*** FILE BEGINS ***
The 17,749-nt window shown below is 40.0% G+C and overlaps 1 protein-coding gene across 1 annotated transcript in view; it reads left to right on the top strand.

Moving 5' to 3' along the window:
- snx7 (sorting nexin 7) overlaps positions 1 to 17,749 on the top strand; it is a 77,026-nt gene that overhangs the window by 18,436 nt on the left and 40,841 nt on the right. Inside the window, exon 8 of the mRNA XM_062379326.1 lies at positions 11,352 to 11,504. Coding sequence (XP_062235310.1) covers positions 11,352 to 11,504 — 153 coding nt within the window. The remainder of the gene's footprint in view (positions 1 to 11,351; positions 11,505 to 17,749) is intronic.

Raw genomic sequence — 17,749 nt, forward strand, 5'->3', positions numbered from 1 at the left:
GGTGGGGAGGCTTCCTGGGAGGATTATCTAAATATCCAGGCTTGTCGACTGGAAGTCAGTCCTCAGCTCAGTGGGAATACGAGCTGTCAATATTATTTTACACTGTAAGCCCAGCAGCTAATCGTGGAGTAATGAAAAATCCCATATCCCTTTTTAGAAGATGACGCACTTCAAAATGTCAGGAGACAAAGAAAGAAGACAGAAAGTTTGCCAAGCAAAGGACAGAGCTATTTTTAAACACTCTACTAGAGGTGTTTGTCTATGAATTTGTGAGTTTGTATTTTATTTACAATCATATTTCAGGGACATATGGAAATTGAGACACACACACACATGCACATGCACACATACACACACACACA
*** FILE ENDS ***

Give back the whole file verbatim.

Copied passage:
The 17,749-nt window shown below is 40.0% G+C and overlaps 1 protein-coding gene across 1 annotated transcript in view; it reads left to right on the top strand.

Moving 5' to 3' along the window:
- snx7 (sorting nexin 7) overlaps positions 1 to 17,749 on the top strand; it is a 77,026-nt gene that overhangs the window by 18,436 nt on the left and 40,841 nt on the right. Inside the window, exon 8 of the mRNA XM_062379326.1 lies at positions 11,352 to 11,504. Coding sequence (XP_062235310.1) covers positions 11,352 to 11,504 — 153 coding nt within the window. The remainder of the gene's footprint in view (positions 1 to 11,351; positions 11,505 to 17,749) is intronic.

Raw genomic sequence — 17,749 nt, forward strand, 5'->3', positions numbered from 1 at the left:
GGTGGGGAGGCTTCCTGGGAGGATTATCTAAATATCCAGGCTTGTCGACTGGAAGTCAGTCCTCAGCTCAGTGGGAATACGAGCTGTCAATATTATTTTACACTGTAAGCCCAGCAGCTAATCGTGGAGTAATGAAAAATCCCATATCCCTTTTTAGAAGATGACGCACTTCAAAATGTCAGGAGACAAAGAAAGAAGACAGAAAGTTTGCCAAGCAAAGGACAGAGCTATTTTTAAACACTCTACTAGAGGTGTTTGTCTATGAATTTGTGAGTTTGTATTTTATTTACAATCATATTTCAGGGACATATGGAAATTGAGACACACACACACATGCACATGCACACATACACACACACACA